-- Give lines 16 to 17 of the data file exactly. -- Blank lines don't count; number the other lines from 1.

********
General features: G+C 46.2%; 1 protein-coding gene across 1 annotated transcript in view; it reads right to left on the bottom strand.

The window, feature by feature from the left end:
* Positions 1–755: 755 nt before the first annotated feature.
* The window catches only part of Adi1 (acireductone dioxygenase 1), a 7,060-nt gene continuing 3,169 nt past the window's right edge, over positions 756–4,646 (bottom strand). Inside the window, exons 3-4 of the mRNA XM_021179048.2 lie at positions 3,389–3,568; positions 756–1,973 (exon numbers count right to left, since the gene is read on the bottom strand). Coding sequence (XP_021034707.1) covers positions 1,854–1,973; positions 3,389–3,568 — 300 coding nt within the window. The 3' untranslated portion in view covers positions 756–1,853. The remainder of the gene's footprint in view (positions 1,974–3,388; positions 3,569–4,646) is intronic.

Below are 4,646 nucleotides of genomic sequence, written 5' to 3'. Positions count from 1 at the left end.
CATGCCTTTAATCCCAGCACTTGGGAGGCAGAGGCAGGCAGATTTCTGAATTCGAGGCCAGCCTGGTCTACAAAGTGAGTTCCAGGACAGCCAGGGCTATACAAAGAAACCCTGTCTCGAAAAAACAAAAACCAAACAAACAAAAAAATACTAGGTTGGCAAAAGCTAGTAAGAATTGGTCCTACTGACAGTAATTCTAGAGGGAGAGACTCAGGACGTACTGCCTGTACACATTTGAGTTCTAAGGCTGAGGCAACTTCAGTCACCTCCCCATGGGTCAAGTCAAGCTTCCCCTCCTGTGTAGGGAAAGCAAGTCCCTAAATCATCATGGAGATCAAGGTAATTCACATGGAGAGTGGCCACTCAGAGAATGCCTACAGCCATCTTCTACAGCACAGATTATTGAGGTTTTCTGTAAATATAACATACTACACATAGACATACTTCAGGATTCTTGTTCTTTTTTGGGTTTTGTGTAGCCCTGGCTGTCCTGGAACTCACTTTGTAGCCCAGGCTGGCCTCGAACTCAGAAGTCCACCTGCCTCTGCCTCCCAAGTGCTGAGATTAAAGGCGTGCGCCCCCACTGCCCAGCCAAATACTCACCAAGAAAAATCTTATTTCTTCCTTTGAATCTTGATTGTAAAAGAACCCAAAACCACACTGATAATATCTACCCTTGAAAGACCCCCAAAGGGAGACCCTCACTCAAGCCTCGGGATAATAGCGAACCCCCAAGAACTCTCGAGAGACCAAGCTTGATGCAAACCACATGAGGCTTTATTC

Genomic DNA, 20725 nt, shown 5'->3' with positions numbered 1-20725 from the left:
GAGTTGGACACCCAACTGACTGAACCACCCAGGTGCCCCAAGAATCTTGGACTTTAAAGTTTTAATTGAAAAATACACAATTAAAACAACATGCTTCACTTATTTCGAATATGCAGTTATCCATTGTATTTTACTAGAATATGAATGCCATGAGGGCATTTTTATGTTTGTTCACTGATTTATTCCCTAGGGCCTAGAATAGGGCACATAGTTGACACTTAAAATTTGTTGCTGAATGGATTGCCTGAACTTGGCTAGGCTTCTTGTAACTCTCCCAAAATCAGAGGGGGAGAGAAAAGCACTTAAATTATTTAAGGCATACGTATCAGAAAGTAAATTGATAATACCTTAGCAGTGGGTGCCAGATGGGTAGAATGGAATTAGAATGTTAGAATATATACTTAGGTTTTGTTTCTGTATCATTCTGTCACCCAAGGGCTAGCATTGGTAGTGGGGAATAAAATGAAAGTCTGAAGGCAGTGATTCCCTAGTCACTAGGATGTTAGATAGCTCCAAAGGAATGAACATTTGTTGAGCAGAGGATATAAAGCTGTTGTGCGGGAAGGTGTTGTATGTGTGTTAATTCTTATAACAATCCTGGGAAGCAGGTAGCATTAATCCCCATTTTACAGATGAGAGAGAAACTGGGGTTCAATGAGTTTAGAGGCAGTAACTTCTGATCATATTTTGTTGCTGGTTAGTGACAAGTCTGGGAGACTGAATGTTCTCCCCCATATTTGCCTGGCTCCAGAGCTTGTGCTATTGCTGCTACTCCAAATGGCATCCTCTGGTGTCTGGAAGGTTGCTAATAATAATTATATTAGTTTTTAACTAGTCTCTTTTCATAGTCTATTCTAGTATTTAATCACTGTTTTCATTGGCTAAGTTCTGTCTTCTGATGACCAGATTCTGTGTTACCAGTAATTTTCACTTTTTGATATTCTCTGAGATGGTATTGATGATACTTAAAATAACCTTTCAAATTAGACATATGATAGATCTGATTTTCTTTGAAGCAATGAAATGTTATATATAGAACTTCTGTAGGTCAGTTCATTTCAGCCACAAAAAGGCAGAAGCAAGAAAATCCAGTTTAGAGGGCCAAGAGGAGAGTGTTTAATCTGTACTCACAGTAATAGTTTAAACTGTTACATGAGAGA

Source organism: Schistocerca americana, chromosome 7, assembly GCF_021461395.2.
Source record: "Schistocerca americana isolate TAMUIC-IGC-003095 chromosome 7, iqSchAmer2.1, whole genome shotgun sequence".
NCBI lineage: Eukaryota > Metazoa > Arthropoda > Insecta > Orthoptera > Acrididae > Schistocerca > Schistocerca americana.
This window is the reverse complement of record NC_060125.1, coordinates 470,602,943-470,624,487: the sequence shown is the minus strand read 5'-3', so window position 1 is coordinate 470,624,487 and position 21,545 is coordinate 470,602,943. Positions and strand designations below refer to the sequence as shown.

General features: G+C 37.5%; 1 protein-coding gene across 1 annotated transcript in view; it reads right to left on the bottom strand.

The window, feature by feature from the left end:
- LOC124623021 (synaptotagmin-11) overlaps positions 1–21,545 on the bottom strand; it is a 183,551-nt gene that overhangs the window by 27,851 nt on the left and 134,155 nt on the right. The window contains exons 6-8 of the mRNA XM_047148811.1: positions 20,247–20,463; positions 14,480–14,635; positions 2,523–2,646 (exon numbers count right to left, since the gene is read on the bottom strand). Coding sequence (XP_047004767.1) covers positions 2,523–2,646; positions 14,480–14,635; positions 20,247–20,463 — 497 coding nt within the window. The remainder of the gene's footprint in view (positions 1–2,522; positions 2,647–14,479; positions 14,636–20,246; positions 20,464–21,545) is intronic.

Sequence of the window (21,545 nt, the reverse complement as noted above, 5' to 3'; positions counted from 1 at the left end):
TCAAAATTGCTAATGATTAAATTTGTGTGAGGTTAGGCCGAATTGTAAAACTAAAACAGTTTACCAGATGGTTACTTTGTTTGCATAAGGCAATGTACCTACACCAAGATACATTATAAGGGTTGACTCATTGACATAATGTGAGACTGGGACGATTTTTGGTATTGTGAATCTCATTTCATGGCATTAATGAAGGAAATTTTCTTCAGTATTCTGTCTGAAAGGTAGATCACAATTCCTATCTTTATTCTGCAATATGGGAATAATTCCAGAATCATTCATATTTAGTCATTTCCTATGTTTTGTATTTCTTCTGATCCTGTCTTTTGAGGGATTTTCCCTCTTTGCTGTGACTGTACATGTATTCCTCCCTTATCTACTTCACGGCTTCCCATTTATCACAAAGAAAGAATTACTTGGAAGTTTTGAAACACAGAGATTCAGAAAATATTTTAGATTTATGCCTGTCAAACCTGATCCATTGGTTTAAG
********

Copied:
Sequence of the window (21,545 nt, the reverse complement as noted above, 5' to 3'; positions counted from 1 at the left end):
TCAAAATTGCTAATGATTAAATTTGTGTGAGGTTAGGCCGAATTGTAAAACTAAAACAGTTTACCAGATGGTTACTTTGTTTGCATAAGGCAATGTACCTACACCAAGATACATTATAAGGGTTGACTCATTGACATAATGTGAGACTGGGACGATTTTTGGTATTGTGAATCTCATTTCATGGCATTAATGAAGGAAATTTTCTTCAGTATTCTGTCTGAAAGGTAGATCACAATTCCTATCTTTATTCTGCAATATGGGAATAATTCCAGAATCATTCATATTTAGTCATTTCCTATGTTTTGTATTTCTTCTGATCCTGTCTTTTGAGGGATTTTCCCTCTTTGCTGTGACTGTACATGTATTCCTCCCTTATCTACTTCACGGCTTCCCATTTATCACAAAGAAAGAATTACTTGGAAGTTTTGAAACACAGAGATTCAGAAAATATTTTAGATTTATGCCTGTCAAACCTGATCCATTGGTTTAAG